The hosts from England are the first team in the final of the European Football Championship. The “Lionesses” needed some warm-up time, but then not only defeated Sweden clearly 4-0 (1-0), but also their semi-final curse. In London’s Wembley Stadium, the first European title is now on Sunday – no matter against whom.
“Football is coming home” – the last ten minutes of the first European Championship semifinals were one big football party in the stands at Bramall Lane in Sheffield. The English among the 28,624 spectators had to tremble before the break about the first final of their women’s national team since 2009. But after their team improved their performance in the second half, they were finally able to loudly celebrate a clear and well-deserved success.
“We didn’t start well, but my players found a way to relieve the pressure. I’m really proud of them,” said coach Sarina Wiegman after reaching the final. “It was an incredible atmosphere. We’re delighted to be in the final,” gushed forward Beth Mead, who was named UEFA’s Player of the Match after scoring one goal and two assists.
In the final against Germany or France
The relief and sigh of relief were also so great because England had previously suffered semi-final defeats at major events three times in a row. For Sweden, second in the world rankings, it was only the second defeat since March 2020 after last year’s Olympic final. “If we had used one of our opportunities at the beginning, the game might have gone differently,” said the disappointed Swedish coach Peter Gerhardsson after the game. The Scandinavians still have to wait for their second European title win: At the tournament’s premiere in 1984, they defeated England in the final.
On Sunday (July 31, 2022, 6 p.m. CEST, live on Erste and on sportschau.de), England will meet Germany or France in the final of this year’s tournament, who will play in the second semi-final on Wednesday (July 27, 2022, 9 p.m. CEST). The “Lionesses” lost the 2009 European Championship final in Finland 6-2 against the DFB team.
Jakobsson almost with a lightning-fast opening goal
Wiegman left her team unchanged against the Olympic silver medalists after beating Spain 2-1 in the quarterfinals. Hanna Glas returned to the starting XI for the Swedes after surviving the corona infection. Coach Gerhardsson also brought Sofia Jakobsson into his team for the first time at this European Championship after beating Belgium 1-0.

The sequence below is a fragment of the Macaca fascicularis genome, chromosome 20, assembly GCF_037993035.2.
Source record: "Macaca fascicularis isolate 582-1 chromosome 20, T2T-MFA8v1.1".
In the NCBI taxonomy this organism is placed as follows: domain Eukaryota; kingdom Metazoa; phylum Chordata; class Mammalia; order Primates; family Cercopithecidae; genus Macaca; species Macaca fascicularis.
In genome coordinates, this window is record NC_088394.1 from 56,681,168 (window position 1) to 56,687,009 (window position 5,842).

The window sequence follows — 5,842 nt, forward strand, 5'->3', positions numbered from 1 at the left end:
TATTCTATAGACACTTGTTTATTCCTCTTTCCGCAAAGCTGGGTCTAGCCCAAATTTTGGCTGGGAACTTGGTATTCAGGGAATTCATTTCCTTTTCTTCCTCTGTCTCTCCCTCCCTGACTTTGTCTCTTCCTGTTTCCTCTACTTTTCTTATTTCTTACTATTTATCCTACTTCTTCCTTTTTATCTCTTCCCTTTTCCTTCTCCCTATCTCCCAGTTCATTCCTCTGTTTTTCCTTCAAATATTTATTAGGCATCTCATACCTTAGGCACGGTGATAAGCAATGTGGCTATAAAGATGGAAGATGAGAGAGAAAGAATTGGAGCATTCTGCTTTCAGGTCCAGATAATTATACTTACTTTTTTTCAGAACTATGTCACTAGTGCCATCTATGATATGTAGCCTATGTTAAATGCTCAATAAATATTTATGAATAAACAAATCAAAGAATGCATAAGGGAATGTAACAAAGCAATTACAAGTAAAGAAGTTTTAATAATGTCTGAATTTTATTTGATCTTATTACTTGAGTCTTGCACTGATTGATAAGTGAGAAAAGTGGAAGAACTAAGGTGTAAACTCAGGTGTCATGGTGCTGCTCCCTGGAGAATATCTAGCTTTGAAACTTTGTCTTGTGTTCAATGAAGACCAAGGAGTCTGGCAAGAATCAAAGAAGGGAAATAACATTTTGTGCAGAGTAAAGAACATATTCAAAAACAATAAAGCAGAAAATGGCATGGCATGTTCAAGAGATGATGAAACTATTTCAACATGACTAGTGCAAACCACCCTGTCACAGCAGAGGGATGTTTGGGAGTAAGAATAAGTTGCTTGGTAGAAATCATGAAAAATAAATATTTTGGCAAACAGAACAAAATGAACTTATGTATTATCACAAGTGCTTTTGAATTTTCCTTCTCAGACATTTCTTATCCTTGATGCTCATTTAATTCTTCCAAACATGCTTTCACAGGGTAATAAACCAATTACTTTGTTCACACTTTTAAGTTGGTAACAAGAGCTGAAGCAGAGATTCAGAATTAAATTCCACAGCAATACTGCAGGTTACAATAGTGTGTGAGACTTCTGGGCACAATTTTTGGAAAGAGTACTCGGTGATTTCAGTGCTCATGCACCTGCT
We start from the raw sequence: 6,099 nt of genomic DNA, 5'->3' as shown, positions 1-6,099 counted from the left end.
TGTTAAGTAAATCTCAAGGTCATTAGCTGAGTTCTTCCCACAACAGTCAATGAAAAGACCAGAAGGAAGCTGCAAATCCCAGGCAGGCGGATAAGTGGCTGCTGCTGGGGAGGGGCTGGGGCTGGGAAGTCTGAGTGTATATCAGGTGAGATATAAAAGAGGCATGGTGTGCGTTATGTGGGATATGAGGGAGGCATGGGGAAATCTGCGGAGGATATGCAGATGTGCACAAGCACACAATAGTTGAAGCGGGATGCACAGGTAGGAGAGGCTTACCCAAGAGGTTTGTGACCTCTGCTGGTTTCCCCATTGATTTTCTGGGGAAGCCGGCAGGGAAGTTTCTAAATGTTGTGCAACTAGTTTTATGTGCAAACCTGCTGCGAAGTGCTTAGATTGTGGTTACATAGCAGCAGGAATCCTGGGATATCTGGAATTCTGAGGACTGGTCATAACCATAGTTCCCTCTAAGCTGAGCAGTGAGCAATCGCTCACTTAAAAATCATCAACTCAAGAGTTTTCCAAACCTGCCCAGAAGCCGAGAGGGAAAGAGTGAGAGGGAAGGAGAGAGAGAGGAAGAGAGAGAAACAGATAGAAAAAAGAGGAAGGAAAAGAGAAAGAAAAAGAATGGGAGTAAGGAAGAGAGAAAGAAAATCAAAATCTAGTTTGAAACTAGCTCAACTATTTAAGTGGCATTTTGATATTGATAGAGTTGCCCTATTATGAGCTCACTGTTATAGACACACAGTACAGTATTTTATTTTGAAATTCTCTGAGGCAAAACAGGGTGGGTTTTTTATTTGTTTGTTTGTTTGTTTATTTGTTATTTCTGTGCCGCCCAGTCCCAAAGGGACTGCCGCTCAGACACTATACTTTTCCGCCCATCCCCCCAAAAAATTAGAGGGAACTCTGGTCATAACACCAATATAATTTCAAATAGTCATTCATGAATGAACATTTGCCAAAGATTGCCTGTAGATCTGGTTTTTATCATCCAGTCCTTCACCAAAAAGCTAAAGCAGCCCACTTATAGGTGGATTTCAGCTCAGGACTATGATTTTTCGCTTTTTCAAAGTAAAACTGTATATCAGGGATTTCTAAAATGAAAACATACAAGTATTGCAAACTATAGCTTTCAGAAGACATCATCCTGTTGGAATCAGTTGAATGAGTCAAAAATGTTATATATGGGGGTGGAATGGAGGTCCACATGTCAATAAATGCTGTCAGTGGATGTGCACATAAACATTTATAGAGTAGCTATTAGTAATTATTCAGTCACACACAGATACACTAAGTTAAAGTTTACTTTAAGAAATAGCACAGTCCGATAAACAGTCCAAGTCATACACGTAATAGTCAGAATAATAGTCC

The 32-year-old striker almost wrote the perfect story in the first minute of the game: After 20 seconds, however, England keeper Mary Earps saved her shot from the left half in dire straits.
Sweden surprises England with a strong opening
The big chance was the starting signal for a fast-paced initial phase. England tried to build up their wing play with plenty of possession, but the Swedes – led by Stina Blackstenius – disrupted the build-up early on and often successfully with good pressing. It was also the striker who had the second big chance of the game: Her header from a corner hit the crossbar (9′). The visibly nervous English women initially came – if at all – only to harmless crosses. Sweden’s keeper Hedvig Lindahl only had to intervene after around 20 minutes in her 189th international match.
Mead lets effective English women cheer for the first time
Gradually, however, Wiegman’s side, under whom England are now 19 games unbeaten, came into play better. Sweden left larger gaps in defense – and the hosts finally used them effectively: Mead hit the corner from eleven meters after a pass from Lucy Bronze. Her sixth European Championship goal – she caught up with former German international Inka Grings, who in 2009 was the only one to score six times at a European Championship.
Bronze raises immediately after the change of sides
The opening goal changed everything in this game. Now it was the Swedes, who acted very erratically on the defensive and hardly had any switching actions. Up until the break, England made no further capital out of their superiority in the field. Immediately after the change of sides, Bronze, world footballer of 2020, headed after a corner from about twelve meters (48th). The goal also withstood a VAR check and was already the preliminary decision.
England can rely on Earps as the bottom woman
Sweden’s coach Gerhardsson made three changes early on, but his jokers didn’t sting either. After the English hit the bar through Lauren Hemp (57′), the Scandinavians tried to increase the pressure again. The English defense, who have only conceded one goal in this tournament, withstood this period of pressure – also thanks to keeper Earps: She parried a curious Blackstenius shot with her knee brilliantly (65th).
Sweden’s keeper Lindahl fails twice
The highlight of the evening followed: Alessia Russo, who came on again as a substitute, scored her fourth joker goal in this European Championship with a heel through Lindahl’s legs – 3:0 (68th). The 39-year-old goalkeeper Lindahl did not look good when Fran Kirby scored the last goal from about 20 meters (76th). It wasn’t these blunders that were decisive for the game, but rather the difference in quality when it came to exploiting chances.
England 4-0 Sweden (1-0)
Gates: 1-0 Mead (34′), 2-0 Bronze (48′), 3-0 Russo (68′), 4-0 Kirby (76′)
Referee: Esther Staubli (Switzerland)
England: Earps – Bronze, Bright, Williamson, Daly (Greenwood 86) – Stanway (Scott 86), Walsh – Mead (Kelly 86), Kirby (Thoone 79), Hemp – White (Russo 57)
Sweden: Lindahl – Ilestedt (55th Andersson), Sembrant (76th Bennison), Eriksson, Glas – Angeldal (52nd Seger), Asllani, Björn – Rolfö, Blackstenius (76th Hurtig), Jakobsson (52nd Rytting Kaneryd)